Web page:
Christopher Wren's 'travelling spire' sits incongruously in the heart of a Sydenham housing estate. It just got spruced up thanks to the Heritage of London Trust.
The pointy pinnacle once crowned the church of St Antholin in the Square Mile — one of dozens of churches designed by Sir Christopher Wren after the 1666 Great Fire of London. The church was located where today you'll find the hulking Bloomberg building, on Queen Victoria Street.
The top of the spire was badly damaged in a storm of 1829, but was rescued by a church warden called Robert Harrild (also known as a printing pioneer, and immortalised in the Harrild & Sons pub on Farringdon Street). The rest of the church didn't last long — it was pulled down in 1874.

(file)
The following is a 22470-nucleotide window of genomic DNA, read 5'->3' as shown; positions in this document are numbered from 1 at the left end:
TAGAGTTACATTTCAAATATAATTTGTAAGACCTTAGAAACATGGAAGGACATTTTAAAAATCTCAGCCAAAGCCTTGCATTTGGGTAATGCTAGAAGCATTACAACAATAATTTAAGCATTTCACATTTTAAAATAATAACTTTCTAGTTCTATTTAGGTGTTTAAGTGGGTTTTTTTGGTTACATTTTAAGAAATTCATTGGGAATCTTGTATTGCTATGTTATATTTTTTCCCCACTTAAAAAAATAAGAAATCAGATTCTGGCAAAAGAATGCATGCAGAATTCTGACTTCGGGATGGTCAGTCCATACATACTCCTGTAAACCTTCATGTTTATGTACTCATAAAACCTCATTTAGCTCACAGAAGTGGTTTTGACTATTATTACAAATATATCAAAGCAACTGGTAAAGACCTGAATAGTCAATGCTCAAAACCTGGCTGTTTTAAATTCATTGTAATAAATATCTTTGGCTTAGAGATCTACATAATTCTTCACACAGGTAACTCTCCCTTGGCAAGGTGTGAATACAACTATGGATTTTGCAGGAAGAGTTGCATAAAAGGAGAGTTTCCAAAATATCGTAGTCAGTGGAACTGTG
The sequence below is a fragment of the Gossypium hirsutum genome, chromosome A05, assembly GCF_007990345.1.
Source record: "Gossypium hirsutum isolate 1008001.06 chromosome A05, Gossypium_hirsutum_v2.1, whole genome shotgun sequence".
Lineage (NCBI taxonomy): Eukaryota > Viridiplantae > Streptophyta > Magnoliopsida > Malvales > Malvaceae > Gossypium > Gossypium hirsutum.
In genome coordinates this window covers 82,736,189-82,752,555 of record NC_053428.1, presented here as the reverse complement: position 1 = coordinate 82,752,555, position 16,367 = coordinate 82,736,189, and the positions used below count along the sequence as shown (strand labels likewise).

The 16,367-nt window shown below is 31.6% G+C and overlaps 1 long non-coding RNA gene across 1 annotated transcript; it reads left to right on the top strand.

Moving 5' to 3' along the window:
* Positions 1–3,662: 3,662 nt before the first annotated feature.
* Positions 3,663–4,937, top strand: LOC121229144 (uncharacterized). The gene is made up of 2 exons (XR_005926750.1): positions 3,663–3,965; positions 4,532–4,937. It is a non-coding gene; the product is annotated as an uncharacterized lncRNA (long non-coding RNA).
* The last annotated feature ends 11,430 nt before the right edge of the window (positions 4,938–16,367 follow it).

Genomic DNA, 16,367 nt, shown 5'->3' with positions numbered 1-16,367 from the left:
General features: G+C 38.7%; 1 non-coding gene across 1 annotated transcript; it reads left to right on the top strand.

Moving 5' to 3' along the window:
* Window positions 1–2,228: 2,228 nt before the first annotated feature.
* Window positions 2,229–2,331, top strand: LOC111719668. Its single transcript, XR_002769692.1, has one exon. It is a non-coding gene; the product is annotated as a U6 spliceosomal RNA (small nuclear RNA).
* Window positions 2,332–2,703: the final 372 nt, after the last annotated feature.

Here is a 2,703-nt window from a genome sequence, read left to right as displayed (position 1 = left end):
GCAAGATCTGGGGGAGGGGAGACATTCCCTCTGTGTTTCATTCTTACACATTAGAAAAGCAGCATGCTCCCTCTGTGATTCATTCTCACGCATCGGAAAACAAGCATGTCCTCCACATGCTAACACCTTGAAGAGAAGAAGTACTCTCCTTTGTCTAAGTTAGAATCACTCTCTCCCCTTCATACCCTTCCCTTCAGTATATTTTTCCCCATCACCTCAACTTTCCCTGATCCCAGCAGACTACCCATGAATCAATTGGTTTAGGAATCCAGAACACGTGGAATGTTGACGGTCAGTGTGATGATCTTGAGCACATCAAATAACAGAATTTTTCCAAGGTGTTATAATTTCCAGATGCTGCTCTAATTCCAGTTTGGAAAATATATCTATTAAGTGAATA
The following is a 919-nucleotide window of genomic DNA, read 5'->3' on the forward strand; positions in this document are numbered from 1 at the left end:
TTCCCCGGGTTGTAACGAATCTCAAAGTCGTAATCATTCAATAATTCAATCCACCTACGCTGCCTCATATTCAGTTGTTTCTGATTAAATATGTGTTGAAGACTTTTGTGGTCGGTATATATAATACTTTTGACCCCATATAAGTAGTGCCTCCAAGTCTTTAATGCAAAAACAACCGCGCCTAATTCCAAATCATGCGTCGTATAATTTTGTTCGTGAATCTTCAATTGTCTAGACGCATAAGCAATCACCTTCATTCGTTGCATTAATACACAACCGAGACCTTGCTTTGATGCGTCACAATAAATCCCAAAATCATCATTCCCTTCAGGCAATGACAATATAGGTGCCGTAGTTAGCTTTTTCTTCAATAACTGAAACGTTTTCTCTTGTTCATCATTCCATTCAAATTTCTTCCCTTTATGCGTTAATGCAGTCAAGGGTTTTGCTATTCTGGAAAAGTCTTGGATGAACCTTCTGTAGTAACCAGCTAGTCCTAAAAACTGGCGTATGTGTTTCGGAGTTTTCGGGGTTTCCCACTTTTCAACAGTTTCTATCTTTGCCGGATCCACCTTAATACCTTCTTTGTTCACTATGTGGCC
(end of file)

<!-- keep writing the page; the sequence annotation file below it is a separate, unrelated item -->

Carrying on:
Harrild placed the spire in the gardens of his Sydenham Mansion, known as Round Hill. This building has also long vanished, replaced by the 1960s Round Hill estate. But despite the loss of both its original church and its foster home, the enigmatic spire lives on. We've written about this unlikely survival story in more detail here.
Though structurally sound, the relic had become badly weathered, with a corroded weathervane. Now, with money from the Heritage of London Trust and property managers L&Q, Christopher Wren's most southerly London spire is looking fresh once again. Amen.
Images courtesy of the Heritage of London Trust.